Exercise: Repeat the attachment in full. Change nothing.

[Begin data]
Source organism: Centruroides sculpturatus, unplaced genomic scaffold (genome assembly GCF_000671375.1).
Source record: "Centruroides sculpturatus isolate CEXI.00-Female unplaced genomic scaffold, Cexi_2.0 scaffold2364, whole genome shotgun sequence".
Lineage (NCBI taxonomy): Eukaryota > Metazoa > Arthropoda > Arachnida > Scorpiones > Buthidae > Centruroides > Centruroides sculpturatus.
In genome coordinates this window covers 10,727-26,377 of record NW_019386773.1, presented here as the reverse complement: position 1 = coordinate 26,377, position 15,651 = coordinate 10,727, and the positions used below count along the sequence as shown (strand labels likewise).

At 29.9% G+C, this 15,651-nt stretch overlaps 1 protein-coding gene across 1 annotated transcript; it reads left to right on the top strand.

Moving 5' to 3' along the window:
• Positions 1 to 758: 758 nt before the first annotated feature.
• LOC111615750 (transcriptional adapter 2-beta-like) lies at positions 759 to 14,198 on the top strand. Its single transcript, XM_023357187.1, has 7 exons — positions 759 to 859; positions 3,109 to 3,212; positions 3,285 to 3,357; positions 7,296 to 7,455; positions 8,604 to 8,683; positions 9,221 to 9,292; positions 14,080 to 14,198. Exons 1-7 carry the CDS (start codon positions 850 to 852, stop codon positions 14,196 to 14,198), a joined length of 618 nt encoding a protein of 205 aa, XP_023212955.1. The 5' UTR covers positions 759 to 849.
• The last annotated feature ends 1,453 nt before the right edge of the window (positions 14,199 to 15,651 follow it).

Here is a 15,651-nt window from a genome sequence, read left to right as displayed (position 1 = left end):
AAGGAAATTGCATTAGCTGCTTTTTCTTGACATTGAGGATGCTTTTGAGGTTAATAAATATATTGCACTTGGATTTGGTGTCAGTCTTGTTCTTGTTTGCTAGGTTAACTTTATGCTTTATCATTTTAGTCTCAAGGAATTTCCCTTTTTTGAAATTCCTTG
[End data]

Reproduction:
Source organism: Centruroides sculpturatus, unplaced genomic scaffold (genome assembly GCF_000671375.1).
Source record: "Centruroides sculpturatus isolate CEXI.00-Female unplaced genomic scaffold, Cexi_2.0 scaffold2364, whole genome shotgun sequence".
Lineage (NCBI taxonomy): Eukaryota > Metazoa > Arthropoda > Arachnida > Scorpiones > Buthidae > Centruroides > Centruroides sculpturatus.
In genome coordinates this window covers 10,727-26,377 of record NW_019386773.1, presented here as the reverse complement: position 1 = coordinate 26,377, position 15,651 = coordinate 10,727, and the positions used below count along the sequence as shown (strand labels likewise).

At 29.9% G+C, this 15,651-nt stretch overlaps 1 protein-coding gene across 1 annotated transcript; it reads left to right on the top strand.

Moving 5' to 3' along the window:
• Positions 1 to 758: 758 nt before the first annotated feature.
• LOC111615750 (transcriptional adapter 2-beta-like) lies at positions 759 to 14,198 on the top strand. Its single transcript, XM_023357187.1, has 7 exons — positions 759 to 859; positions 3,109 to 3,212; positions 3,285 to 3,357; positions 7,296 to 7,455; positions 8,604 to 8,683; positions 9,221 to 9,292; positions 14,080 to 14,198. Exons 1-7 carry the CDS (start codon positions 850 to 852, stop codon positions 14,196 to 14,198), a joined length of 618 nt encoding a protein of 205 aa, XP_023212955.1. The 5' UTR covers positions 759 to 849.
• The last annotated feature ends 1,453 nt before the right edge of the window (positions 14,199 to 15,651 follow it).

Here is a 15,651-nt window from a genome sequence, read left to right as displayed (position 1 = left end):
AAGGAAATTGCATTAGCTGCTTTTTCTTGACATTGAGGATGCTTTTGAGGTTAATAAATATATTGCACTTGGATTTGGTGTCAGTCTTGTTCTTGTTTGCTAGGTTAACTTTATGCTTTATCATTTTAGTCTCAAGGAATTTCCCTTTTTTGAAATTCCTTG